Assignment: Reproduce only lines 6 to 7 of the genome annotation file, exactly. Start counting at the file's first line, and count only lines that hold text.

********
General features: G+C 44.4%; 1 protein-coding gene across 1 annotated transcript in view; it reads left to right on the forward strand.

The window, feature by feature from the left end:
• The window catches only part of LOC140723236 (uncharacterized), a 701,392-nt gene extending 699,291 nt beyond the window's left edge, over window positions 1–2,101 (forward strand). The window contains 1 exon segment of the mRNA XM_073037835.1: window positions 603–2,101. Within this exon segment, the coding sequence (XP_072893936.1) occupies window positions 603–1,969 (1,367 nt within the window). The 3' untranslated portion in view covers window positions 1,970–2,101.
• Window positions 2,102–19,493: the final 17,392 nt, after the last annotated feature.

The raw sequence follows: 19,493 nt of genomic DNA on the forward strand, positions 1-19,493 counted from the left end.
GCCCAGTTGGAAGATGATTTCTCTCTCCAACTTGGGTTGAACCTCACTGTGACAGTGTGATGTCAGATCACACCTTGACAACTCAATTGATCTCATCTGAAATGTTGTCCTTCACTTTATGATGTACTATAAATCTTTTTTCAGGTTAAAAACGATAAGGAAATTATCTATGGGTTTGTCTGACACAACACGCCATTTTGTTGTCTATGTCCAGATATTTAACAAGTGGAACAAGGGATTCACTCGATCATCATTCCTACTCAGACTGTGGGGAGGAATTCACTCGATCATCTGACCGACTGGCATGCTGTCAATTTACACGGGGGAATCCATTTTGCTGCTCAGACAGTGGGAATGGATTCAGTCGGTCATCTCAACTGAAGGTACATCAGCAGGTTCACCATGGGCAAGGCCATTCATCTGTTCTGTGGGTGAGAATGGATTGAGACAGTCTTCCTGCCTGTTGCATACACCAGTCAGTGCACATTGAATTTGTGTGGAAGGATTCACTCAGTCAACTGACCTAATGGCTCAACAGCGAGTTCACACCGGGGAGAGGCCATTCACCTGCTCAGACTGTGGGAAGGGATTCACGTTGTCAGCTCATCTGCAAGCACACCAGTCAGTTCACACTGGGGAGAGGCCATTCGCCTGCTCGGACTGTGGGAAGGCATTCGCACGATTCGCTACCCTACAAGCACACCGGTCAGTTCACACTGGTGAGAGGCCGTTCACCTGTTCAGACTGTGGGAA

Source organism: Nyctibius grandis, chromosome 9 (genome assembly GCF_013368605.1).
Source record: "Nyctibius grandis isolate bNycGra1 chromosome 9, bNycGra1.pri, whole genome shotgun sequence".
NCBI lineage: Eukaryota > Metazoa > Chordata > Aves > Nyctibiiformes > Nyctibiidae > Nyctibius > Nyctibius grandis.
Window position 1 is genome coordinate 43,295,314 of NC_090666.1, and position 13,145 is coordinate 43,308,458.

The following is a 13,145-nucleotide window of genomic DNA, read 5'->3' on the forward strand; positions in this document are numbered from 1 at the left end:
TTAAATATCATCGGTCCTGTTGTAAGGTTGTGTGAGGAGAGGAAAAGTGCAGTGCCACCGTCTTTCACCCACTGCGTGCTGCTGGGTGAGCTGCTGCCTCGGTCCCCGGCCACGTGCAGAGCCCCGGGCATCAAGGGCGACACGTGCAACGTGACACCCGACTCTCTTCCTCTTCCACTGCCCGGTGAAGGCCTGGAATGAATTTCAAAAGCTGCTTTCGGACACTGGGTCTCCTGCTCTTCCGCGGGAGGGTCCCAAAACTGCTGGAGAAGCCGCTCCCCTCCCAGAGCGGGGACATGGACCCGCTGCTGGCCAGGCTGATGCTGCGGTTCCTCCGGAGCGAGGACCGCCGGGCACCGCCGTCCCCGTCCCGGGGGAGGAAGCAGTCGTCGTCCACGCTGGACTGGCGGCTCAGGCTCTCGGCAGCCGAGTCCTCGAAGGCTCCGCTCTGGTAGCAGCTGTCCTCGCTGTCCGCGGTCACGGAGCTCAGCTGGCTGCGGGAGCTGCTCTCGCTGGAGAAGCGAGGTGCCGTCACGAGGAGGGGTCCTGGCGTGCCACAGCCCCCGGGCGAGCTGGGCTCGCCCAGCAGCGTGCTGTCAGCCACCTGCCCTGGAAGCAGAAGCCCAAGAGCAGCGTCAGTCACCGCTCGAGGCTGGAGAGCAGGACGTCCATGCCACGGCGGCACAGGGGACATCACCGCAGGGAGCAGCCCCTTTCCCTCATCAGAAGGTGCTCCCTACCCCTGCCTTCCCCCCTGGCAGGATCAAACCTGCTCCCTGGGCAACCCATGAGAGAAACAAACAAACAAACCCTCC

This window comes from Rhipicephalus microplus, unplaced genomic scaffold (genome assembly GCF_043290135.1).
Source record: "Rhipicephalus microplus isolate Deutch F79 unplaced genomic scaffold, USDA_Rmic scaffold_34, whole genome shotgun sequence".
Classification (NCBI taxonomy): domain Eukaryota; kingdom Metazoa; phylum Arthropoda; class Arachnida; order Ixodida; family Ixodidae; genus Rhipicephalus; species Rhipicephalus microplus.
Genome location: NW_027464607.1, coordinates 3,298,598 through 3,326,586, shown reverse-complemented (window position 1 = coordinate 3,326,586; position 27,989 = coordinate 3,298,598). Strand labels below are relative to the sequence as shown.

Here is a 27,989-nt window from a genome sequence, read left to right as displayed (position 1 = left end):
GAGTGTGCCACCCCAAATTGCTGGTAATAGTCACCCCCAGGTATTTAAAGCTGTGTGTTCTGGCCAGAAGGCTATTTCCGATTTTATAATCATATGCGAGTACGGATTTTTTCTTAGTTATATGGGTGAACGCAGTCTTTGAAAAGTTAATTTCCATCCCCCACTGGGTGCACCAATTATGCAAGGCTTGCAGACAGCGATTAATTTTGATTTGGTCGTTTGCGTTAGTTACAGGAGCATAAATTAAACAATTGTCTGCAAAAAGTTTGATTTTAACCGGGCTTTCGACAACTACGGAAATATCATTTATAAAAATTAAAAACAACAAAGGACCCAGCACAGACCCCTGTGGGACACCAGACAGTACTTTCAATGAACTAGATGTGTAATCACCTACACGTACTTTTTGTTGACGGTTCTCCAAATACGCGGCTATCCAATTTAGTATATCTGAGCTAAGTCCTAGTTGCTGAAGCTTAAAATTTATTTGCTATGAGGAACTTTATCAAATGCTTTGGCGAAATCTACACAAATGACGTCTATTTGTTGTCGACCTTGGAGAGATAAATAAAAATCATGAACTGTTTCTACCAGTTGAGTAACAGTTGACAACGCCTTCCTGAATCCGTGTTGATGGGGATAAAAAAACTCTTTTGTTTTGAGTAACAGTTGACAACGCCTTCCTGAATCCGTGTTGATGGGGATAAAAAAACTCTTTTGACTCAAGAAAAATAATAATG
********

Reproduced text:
GCCCAGTTGGAAGATGATTTCTCTCTCCAACTTGGGTTGAACCTCACTGTGACAGTGTGATGTCAGATCACACCTTGACAACTCAATTGATCTCATCTGAAATGTTGTCCTTCACTTTATGATGTACTATAAATCTTTTTTCAGGTTAAAAACGATAAGGAAATTATCTATGGGTTTGTCTGACACAACACGCCATTTTGTTGTCTATGTCCAGATATTTAACAAGTGGAACAAGGGATTCACTCGATCATCATTCCTACTCAGACTGTGGGGAGGAATTCACTCGATCATCTGACCGACTGGCATGCTGTCAATTTACACGGGGGAATCCATTTTGCTGCTCAGACAGTGGGAATGGATTCAGTCGGTCATCTCAACTGAAGGTACATCAGCAGGTTCACCATGGGCAAGGCCATTCATCTGTTCTGTGGGTGAGAATGGATTGAGACAGTCTTCCTGCCTGTTGCATACACCAGTCAGTGCACATTGAATTTGTGTGGAAGGATTCACTCAGTCAACTGACCTAATGGCTCAACAGCGAGTTCACACCGGGGAGAGGCCATTCACCTGCTCAGACTGTGGGAAGGGATTCACGTTGTCAGCTCATCTGCAAGCACACCAGTCAGTTCACACTGGGGAGAGGCCATTCGCCTGCTCGGACTGTGGGAAGGCATTCGCACGATTCGCTACCCTACAAGCACACCGGTCAGTTCACACTGGTGAGAGGCCGTTCACCTGTTCAGACTGTGGGAA

Source organism: Nyctibius grandis, chromosome 9 (genome assembly GCF_013368605.1).